|Publication number||US4021804 A|
|Application number||US 05/594,136|
|Publication date||May 3, 1977|
|Filing date||Jul 7, 1975|
|Priority date||Jul 7, 1975|
|Publication number||05594136, 594136, US 4021804 A, US 4021804A, US-A-4021804, US4021804 A, US4021804A|
|Inventors||Eric Alexander Dounce, Gregory Lee Westbrook|
|Original Assignee||Motorola, Inc.|
|Export Citation||BiBTeX, EndNote, RefMan|
|Patent Citations (4), Referenced by (14), Classifications (5)|
|External Links: USPTO, USPTO Assignment, Espacenet|
This invention relates to the use of digital techniques to provide phase correction in a coherent-on-receive pulsed radar system.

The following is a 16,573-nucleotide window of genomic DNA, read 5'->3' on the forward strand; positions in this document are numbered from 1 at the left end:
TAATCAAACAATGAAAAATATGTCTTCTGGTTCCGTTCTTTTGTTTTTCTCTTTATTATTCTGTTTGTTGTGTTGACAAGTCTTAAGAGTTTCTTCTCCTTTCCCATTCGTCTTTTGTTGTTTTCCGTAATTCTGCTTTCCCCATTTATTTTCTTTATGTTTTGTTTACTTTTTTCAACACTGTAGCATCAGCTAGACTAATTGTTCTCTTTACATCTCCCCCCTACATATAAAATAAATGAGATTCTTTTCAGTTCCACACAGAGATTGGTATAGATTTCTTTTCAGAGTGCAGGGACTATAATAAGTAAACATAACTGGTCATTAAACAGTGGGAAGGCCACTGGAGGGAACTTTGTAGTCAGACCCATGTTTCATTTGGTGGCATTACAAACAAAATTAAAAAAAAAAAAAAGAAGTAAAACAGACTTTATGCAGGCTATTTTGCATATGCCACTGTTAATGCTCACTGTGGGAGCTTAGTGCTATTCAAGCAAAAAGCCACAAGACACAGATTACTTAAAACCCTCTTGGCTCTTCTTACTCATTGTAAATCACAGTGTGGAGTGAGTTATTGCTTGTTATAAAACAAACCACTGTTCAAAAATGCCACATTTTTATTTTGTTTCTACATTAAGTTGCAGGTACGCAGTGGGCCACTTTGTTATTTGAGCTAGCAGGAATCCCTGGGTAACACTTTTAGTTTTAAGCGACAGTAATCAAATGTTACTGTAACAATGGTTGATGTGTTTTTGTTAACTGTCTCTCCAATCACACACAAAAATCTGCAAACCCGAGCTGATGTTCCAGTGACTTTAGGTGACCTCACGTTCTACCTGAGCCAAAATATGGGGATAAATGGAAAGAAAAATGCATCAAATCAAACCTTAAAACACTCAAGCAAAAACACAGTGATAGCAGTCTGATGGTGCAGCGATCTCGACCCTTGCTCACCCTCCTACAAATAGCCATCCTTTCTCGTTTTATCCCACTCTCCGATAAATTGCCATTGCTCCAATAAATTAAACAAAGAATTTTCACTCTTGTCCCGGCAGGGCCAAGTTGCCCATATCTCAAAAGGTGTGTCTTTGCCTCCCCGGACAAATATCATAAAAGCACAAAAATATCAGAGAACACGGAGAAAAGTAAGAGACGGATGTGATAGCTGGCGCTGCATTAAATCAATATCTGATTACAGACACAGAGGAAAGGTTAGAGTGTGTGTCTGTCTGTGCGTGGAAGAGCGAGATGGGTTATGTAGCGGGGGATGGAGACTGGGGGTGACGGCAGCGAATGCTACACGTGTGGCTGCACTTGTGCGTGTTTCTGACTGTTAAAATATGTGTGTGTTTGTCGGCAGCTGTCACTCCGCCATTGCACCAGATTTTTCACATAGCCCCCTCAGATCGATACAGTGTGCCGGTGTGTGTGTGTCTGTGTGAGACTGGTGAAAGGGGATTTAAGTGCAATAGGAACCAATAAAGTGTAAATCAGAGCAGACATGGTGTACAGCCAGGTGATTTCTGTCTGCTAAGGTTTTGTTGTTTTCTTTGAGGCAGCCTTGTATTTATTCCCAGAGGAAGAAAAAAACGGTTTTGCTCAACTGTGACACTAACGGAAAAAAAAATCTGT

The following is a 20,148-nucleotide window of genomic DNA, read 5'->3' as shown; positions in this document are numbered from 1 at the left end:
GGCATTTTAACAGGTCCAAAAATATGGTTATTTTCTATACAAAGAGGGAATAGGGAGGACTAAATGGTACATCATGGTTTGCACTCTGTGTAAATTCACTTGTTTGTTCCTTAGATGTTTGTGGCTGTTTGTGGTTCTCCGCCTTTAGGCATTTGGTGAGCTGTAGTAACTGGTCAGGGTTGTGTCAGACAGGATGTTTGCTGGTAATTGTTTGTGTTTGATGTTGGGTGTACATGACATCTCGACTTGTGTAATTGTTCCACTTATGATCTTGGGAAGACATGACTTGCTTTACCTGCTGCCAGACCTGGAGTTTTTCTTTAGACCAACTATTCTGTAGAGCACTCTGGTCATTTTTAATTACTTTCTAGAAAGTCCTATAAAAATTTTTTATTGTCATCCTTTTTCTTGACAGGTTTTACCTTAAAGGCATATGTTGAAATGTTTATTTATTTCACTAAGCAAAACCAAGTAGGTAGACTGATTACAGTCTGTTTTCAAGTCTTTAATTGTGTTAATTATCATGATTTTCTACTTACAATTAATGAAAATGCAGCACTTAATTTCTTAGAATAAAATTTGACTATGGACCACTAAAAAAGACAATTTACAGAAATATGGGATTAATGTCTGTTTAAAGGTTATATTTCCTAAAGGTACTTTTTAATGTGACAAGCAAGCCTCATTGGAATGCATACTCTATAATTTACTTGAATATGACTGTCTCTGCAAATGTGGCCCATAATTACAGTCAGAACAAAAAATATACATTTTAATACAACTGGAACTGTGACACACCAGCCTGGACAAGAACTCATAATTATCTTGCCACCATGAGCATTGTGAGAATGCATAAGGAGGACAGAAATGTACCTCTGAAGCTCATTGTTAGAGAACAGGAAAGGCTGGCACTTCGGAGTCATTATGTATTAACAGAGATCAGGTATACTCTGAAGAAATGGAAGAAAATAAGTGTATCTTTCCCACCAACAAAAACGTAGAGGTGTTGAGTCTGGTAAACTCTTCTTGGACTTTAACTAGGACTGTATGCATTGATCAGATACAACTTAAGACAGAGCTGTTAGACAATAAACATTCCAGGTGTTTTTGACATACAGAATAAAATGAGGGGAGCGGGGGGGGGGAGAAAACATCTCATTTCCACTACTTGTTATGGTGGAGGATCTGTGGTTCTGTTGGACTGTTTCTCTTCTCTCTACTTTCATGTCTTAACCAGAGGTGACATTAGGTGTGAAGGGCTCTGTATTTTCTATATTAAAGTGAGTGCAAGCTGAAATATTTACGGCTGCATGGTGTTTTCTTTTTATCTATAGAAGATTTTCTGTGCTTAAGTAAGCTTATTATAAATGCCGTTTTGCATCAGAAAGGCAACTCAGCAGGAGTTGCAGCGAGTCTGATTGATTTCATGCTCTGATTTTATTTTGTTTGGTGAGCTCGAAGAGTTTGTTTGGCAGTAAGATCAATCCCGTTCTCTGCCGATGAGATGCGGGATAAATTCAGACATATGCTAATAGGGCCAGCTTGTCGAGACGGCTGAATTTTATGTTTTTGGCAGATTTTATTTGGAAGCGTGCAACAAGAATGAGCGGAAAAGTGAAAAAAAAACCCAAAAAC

Coherent-on-receive techniques are successfully used to provide coherence in prior art pulsed radar systems. These systems use analog techniques for measuring and storing the phase relationship between the transmitted signal and a stable local oscillator and for similarly measuring the phase relationship between the received signals and the same stable local oscillator. The analog stored comparisions are then used to introduce a phase correcting factor to the received signals thereby producing coherent received signals. U.S. Pat. No. 3,680,099 issued to Elvin E. Herman and Henry F. McCord and U.S. Pat. No. 3,372,389 issued to B. M. Bellman, et al reveal the current state of the art of such analog radar systems. Introduction to Radar Systems, M. I. Skolnick, McGraw Hill Publishing Co., (1962) pp. 118-119, also depicts a system of this type. The analog techniques utilized in prior art systems for measuring and correcting the phase relationships are limited in accuracy by circuit drift and noise considerations. In U.S. Pat. No. 3,680,099, the correction is accomplished in the Intermediate Frequency (IF) portion of the receiver. In U.S. Pat. No. 3,372,389, the output of the system is doppler velocity only, the amplitude of the return signal not being presented. The system described in Introduction to Radar Systems, supra, p. 118, uses a " Coho" (coherent oscillator) which must be locked or synchronized by an IF locking pulse which is related in turn to the phase relationship between the transmitted pulse and a "STALO" (stabilized local oscillator). The phase correction is accomplished at the Intermediate or Radio Frequency. The phase locking accuracy degrades as the transmitted pulse width decreases, rendering the analog techniques unuseable in most short pulse radar applications.